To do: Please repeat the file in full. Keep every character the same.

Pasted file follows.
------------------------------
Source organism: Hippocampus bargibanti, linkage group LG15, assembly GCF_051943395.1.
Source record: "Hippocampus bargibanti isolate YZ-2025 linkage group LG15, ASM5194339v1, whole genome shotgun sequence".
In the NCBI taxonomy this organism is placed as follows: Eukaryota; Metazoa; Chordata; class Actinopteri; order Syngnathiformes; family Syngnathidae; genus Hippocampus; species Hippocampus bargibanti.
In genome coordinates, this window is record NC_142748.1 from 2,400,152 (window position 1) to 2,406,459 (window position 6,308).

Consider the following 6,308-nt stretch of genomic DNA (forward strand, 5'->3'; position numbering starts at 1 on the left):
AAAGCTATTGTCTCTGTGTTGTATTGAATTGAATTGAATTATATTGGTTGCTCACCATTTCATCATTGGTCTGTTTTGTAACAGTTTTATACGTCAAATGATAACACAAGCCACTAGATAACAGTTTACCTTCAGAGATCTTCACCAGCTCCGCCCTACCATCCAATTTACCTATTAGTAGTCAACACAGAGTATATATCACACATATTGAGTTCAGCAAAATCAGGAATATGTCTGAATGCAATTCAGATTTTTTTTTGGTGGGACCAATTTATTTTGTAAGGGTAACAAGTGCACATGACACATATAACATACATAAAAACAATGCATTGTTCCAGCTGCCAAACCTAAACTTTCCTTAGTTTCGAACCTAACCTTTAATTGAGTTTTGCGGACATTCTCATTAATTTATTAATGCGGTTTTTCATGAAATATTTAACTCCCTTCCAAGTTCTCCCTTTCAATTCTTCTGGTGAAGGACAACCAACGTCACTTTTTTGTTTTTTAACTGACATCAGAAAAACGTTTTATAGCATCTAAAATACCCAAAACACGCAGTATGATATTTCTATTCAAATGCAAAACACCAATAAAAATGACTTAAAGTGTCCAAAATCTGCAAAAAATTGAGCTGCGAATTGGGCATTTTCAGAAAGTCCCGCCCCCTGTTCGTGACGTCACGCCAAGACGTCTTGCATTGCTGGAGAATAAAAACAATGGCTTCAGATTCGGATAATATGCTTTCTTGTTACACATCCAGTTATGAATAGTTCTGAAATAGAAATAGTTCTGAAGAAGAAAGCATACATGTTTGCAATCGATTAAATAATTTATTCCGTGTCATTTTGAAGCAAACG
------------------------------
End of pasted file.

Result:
Source organism: Hippocampus bargibanti, linkage group LG15, assembly GCF_051943395.1.
Source record: "Hippocampus bargibanti isolate YZ-2025 linkage group LG15, ASM5194339v1, whole genome shotgun sequence".
In the NCBI taxonomy this organism is placed as follows: Eukaryota; Metazoa; Chordata; class Actinopteri; order Syngnathiformes; family Syngnathidae; genus Hippocampus; species Hippocampus bargibanti.
In genome coordinates, this window is record NC_142748.1 from 2,400,152 (window position 1) to 2,406,459 (window position 6,308).

Consider the following 6,308-nt stretch of genomic DNA (forward strand, 5'->3'; position numbering starts at 1 on the left):
AAAGCTATTGTCTCTGTGTTGTATTGAATTGAATTGAATTATATTGGTTGCTCACCATTTCATCATTGGTCTGTTTTGTAACAGTTTTATACGTCAAATGATAACACAAGCCACTAGATAACAGTTTACCTTCAGAGATCTTCACCAGCTCCGCCCTACCATCCAATTTACCTATTAGTAGTCAACACAGAGTATATATCACACATATTGAGTTCAGCAAAATCAGGAATATGTCTGAATGCAATTCAGATTTTTTTTTGGTGGGACCAATTTATTTTGTAAGGGTAACAAGTGCACATGACACATATAACATACATAAAAACAATGCATTGTTCCAGCTGCCAAACCTAAACTTTCCTTAGTTTCGAACCTAACCTTTAATTGAGTTTTGCGGACATTCTCATTAATTTATTAATGCGGTTTTTCATGAAATATTTAACTCCCTTCCAAGTTCTCCCTTTCAATTCTTCTGGTGAAGGACAACCAACGTCACTTTTTTGTTTTTTAACTGACATCAGAAAAACGTTTTATAGCATCTAAAATACCCAAAACACGCAGTATGATATTTCTATTCAAATGCAAAACACCAATAAAAATGACTTAAAGTGTCCAAAATCTGCAAAAAATTGAGCTGCGAATTGGGCATTTTCAGAAAGTCCCGCCCCCTGTTCGTGACGTCACGCCAAGACGTCTTGCATTGCTGGAGAATAAAAACAATGGCTTCAGATTCGGATAATATGCTTTCTTGTTACACATCCAGTTATGAATAGTTCTGAAATAGAAATAGTTCTGAAGAAGAAAGCATACATGTTTGCAATCGATTAAATAATTTATTCCGTGTCATTTTGAAGCAAACG